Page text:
Former NSW MP Michael Johnsen will not be charged after he was accused under parliamentary privilege of raping a sex worker.
Allegations were earlier this year heard in NSW parliament that a sitting MP had raped a sex worker in the Blue Mountains in 2019.
Mr Johnsen subsequently revealed himself as the accused and in March resigned his role as Upper Hunter MP.
He has consistently denied the allegations against him.
An ABC investigation later busted him sexting while in parliament.
His resignation triggered a by-election in which the National Party retained the seat, contributing to the resignation of Labor leader Jodi McKay and ascension of Chris Minns to the role.
"NSW Police sought legal advice from the Office of the Director of Public Prosecutions in relation to these matters," NSW Police said in a statement on Sunday.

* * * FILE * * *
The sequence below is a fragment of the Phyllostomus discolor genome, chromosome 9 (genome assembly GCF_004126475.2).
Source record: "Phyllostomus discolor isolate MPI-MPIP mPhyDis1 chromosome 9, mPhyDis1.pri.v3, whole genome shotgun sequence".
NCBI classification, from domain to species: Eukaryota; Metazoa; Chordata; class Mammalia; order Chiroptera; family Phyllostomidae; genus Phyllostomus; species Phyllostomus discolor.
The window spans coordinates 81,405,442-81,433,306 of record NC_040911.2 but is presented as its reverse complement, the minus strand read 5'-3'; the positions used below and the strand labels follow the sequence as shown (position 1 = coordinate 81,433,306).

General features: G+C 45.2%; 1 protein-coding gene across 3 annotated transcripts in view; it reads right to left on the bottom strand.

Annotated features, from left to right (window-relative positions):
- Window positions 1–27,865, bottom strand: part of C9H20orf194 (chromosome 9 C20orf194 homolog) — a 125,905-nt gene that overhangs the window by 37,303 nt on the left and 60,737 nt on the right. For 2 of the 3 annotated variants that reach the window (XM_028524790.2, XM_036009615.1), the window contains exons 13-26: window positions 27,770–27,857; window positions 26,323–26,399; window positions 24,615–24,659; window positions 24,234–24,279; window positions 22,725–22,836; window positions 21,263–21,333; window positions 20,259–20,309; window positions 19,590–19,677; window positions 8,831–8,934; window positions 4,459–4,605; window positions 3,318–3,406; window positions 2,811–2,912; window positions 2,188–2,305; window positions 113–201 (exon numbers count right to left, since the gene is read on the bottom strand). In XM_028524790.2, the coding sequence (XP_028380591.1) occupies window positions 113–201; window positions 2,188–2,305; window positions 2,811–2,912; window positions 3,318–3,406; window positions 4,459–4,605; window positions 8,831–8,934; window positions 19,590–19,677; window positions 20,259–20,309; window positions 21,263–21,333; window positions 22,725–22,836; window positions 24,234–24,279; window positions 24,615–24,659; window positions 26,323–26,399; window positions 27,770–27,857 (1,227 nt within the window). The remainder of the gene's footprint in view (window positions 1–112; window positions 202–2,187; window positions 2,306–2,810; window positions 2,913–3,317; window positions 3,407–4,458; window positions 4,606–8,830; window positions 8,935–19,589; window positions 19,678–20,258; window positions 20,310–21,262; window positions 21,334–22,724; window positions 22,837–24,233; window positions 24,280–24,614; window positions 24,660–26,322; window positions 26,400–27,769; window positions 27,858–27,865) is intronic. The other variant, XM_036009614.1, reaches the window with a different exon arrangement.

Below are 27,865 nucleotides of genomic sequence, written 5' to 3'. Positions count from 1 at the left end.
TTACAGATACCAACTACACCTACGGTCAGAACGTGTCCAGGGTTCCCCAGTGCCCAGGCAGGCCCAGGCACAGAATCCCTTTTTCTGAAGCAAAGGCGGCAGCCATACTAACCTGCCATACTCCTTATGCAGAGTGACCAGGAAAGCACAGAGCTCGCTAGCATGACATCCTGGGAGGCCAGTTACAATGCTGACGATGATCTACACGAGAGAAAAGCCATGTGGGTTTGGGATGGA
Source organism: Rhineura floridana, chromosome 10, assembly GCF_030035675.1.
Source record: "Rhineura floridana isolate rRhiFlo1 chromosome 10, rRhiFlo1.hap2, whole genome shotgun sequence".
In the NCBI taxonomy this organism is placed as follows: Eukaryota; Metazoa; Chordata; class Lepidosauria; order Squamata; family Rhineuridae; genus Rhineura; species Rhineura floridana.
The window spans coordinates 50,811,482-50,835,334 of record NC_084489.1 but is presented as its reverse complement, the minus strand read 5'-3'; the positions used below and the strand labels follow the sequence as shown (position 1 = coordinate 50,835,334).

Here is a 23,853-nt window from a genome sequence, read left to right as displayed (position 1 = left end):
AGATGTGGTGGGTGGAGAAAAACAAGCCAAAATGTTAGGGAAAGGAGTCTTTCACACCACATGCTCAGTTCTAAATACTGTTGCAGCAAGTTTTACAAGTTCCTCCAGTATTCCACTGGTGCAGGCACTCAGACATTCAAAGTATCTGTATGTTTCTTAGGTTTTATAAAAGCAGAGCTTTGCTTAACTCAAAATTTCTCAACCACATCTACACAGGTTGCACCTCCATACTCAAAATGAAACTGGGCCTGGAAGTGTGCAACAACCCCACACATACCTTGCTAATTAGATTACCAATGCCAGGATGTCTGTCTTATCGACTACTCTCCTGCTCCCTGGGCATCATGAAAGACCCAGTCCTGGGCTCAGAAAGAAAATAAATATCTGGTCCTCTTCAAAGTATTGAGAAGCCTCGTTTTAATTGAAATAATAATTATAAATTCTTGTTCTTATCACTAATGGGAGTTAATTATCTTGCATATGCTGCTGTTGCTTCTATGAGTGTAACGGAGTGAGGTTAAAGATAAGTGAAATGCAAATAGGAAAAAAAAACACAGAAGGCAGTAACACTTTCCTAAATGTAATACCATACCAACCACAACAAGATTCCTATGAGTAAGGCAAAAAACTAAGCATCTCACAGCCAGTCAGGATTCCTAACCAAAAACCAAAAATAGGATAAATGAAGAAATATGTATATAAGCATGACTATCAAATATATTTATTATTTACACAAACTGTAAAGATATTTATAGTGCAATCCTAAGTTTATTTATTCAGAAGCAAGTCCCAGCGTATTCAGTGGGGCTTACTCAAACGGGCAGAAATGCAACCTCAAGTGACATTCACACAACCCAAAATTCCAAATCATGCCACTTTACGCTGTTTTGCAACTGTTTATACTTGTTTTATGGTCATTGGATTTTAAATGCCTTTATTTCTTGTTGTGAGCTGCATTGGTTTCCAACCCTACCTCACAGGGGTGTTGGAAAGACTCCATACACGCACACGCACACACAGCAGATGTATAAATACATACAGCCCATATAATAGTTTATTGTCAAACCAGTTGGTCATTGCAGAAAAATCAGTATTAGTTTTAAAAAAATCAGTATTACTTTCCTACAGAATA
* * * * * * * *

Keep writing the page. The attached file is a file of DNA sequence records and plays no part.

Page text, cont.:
"Following recommendations by the DPP, there was insufficient admissible evidence to proceed with charges."
Mr Johnsen said he felt vindicated by the decision, criticising Blue Mountains MP Trish Doyle for airing the accusations.
He wants Ms Doyle expelled from parliament.
"The member for Blue Mountains has recklessly and maliciously, without enquiring into the facts of the matter, abused parliamentary privilege," Mr Johnsen said in a statement.
Mr Johnsen is now styling himself as a government relations consultant, spruiking his record in the Upper Hunter.
Federal Nationals leader Barnaby Joyce on Sunday echoed Mr Johnsen's remarks, telling Sky News Ms Doyle should quit.
Australian Associated Press